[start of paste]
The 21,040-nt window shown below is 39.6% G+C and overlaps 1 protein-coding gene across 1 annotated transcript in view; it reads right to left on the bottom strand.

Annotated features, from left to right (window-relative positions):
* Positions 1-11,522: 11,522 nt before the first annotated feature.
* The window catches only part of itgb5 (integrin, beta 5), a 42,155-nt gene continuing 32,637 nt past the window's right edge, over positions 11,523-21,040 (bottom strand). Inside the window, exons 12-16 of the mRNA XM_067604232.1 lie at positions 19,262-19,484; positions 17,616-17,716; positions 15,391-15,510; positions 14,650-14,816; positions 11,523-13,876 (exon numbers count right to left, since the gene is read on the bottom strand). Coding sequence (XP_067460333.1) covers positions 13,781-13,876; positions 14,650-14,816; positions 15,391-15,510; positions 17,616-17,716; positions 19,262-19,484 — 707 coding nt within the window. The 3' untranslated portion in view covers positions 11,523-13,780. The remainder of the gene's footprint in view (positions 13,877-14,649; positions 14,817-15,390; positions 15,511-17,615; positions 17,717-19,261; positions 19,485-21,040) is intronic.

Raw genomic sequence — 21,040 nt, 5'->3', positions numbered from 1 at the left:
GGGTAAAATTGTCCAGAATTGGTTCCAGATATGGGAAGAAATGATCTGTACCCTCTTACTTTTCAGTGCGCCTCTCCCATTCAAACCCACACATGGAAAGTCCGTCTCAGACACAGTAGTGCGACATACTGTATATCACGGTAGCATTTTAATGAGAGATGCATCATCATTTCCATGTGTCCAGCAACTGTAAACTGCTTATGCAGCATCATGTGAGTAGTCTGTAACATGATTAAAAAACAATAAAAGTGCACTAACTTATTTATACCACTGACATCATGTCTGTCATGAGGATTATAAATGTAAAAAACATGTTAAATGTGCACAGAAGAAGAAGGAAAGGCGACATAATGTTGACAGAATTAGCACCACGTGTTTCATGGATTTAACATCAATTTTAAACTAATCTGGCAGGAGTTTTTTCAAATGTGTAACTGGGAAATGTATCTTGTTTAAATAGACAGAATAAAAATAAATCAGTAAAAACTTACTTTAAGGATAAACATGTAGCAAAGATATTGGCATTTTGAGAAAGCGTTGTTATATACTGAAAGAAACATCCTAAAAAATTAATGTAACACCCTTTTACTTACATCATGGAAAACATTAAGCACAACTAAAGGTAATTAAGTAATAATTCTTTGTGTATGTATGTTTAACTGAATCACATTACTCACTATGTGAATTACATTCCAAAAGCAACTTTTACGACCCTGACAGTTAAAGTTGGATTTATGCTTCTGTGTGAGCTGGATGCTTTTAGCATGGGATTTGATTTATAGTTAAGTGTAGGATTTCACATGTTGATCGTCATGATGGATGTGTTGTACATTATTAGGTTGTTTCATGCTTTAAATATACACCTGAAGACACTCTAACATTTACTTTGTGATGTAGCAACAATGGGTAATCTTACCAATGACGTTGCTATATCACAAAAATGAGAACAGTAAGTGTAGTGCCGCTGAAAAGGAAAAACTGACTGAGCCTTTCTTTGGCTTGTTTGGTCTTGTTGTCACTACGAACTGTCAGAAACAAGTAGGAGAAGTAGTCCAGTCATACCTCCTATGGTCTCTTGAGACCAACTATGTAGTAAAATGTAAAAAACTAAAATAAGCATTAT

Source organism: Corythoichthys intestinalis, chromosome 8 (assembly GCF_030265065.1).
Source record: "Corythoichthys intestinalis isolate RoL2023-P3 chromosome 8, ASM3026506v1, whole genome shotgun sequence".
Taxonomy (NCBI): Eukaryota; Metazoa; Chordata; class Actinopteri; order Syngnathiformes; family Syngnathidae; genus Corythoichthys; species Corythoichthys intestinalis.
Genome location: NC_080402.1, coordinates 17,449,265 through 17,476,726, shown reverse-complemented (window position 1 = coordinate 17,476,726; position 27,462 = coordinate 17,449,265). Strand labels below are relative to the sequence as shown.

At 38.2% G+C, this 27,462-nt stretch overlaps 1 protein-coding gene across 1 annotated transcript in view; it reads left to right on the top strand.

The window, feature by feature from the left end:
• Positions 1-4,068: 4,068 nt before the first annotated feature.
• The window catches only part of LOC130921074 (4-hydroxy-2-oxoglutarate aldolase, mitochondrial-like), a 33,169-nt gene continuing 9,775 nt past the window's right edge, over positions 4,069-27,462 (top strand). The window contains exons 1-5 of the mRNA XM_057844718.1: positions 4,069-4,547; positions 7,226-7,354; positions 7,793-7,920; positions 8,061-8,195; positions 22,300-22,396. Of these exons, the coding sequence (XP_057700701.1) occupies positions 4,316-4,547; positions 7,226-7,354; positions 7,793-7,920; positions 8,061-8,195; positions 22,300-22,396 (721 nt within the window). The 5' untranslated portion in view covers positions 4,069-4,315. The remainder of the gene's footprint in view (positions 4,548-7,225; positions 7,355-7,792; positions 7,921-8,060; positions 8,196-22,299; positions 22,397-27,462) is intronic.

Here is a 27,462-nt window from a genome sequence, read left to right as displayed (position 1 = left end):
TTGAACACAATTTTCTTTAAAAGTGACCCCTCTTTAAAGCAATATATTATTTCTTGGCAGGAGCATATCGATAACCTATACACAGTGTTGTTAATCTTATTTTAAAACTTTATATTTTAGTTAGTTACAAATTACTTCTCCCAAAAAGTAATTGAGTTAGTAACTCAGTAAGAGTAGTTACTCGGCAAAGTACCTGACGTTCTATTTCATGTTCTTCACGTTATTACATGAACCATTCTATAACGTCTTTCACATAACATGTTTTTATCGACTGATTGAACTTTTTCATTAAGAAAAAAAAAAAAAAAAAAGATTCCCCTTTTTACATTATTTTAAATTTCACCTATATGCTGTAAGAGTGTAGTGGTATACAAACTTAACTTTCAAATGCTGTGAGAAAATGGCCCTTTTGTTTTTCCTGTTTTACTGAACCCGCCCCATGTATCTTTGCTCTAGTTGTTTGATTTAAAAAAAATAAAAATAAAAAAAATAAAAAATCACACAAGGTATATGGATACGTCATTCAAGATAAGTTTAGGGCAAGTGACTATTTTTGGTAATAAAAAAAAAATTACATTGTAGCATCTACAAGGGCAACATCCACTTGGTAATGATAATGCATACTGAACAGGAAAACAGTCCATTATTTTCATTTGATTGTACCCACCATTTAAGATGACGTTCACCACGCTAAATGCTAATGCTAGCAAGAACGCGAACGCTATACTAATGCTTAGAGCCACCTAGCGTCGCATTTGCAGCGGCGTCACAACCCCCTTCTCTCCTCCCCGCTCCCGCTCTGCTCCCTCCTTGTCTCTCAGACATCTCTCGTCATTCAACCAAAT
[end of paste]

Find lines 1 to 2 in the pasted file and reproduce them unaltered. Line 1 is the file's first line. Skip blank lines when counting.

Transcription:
The 21,040-nt window shown below is 39.6% G+C and overlaps 1 protein-coding gene across 1 annotated transcript in view; it reads right to left on the bottom strand.

Annotated features, from left to right (window-relative positions):